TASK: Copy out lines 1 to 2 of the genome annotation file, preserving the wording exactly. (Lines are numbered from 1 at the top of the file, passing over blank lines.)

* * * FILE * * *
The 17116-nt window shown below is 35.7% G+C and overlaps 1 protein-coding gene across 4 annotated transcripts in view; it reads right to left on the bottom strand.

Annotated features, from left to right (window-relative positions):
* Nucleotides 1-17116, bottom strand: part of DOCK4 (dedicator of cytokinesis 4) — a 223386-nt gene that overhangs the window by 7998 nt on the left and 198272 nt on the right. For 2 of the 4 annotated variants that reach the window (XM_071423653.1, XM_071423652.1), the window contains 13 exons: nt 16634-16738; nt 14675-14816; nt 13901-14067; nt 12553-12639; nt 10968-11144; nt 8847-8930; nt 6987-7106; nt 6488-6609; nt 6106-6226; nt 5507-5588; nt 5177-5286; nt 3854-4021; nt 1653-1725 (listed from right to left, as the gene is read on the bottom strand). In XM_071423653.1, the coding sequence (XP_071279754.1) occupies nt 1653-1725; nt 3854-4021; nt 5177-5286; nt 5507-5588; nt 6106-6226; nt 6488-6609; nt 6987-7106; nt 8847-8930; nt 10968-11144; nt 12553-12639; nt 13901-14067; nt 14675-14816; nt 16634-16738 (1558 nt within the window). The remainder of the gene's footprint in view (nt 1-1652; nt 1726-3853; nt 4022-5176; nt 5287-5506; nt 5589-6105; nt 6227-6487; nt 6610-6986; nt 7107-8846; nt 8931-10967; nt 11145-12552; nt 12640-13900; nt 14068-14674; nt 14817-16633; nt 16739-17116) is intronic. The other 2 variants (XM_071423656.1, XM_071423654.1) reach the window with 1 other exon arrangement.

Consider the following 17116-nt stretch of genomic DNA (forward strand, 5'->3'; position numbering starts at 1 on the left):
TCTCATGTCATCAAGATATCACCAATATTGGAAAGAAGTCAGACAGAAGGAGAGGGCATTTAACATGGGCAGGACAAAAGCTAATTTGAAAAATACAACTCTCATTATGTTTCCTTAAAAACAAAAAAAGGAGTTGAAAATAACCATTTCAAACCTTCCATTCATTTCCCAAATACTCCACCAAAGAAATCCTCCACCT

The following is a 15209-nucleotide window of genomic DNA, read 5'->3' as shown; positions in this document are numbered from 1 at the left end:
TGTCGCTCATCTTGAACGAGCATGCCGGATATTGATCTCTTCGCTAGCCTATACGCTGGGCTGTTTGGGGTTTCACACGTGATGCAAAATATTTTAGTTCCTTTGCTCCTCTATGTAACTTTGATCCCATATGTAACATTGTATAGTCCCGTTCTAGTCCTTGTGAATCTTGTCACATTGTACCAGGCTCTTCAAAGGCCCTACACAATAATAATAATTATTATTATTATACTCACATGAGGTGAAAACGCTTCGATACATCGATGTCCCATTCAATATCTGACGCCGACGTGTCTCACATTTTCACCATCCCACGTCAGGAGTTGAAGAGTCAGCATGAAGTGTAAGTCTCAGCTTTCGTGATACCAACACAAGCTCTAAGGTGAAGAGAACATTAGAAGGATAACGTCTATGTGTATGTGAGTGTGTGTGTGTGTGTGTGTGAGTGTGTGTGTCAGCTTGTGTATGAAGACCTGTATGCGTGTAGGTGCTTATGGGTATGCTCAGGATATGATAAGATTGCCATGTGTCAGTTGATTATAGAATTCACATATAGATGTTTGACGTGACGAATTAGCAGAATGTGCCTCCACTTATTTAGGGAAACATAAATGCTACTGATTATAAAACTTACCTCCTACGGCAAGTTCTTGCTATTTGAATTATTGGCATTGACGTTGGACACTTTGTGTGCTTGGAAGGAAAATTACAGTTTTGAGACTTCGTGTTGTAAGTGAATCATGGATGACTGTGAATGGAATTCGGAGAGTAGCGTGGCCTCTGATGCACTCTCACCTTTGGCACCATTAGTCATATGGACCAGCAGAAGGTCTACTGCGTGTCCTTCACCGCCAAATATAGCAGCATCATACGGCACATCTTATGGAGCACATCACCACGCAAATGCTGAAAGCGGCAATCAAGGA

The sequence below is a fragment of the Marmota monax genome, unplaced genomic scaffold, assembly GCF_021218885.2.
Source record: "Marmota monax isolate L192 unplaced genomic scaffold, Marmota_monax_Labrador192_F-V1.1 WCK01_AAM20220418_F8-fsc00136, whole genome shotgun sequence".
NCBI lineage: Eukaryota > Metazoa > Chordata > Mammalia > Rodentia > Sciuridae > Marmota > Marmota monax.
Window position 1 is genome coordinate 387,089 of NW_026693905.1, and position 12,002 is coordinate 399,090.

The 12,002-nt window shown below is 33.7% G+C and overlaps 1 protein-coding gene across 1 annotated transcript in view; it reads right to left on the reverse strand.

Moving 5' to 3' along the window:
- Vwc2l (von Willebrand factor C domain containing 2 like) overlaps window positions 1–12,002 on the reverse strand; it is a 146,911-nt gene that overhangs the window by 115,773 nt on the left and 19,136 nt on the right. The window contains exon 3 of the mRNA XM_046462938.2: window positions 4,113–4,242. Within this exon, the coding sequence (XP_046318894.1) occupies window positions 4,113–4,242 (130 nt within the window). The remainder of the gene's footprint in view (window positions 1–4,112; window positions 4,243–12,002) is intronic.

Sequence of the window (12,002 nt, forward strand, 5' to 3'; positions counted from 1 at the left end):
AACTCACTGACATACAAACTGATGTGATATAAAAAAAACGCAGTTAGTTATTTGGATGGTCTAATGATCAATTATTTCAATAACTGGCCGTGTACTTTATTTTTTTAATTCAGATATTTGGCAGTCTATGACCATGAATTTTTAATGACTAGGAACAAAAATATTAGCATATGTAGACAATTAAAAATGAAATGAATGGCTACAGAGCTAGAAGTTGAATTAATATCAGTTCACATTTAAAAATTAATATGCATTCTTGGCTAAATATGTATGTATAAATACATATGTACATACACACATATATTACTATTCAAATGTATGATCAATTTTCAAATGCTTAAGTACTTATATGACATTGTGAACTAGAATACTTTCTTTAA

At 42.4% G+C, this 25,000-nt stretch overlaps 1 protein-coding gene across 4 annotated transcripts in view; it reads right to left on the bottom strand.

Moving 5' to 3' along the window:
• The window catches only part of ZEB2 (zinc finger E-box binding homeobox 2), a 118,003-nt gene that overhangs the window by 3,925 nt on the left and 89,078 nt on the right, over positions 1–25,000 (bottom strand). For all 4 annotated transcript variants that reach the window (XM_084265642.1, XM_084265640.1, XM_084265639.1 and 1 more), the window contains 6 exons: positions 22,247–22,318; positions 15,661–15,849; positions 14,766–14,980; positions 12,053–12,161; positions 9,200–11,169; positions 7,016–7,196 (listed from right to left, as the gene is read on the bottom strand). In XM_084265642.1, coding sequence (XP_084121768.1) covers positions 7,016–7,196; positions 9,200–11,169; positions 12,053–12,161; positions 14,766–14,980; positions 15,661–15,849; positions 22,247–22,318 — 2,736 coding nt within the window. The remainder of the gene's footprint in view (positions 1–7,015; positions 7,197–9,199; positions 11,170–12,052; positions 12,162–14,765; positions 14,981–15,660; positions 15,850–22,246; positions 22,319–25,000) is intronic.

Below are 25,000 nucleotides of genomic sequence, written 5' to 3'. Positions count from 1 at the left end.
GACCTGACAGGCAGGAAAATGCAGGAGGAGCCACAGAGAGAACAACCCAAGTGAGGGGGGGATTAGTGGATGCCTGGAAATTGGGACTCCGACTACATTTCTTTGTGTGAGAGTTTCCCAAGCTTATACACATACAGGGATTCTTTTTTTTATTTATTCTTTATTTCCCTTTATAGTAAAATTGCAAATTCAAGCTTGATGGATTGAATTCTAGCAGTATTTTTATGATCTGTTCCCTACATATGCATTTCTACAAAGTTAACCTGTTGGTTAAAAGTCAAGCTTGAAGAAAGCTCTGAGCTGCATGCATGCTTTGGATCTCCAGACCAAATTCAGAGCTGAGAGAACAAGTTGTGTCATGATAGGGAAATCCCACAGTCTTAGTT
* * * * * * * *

The 17116-nt window shown below is 35.7% G+C and overlaps 1 protein-coding gene across 4 annotated transcripts in view; it reads right to left on the bottom strand.

Annotated features, from left to right (window-relative positions):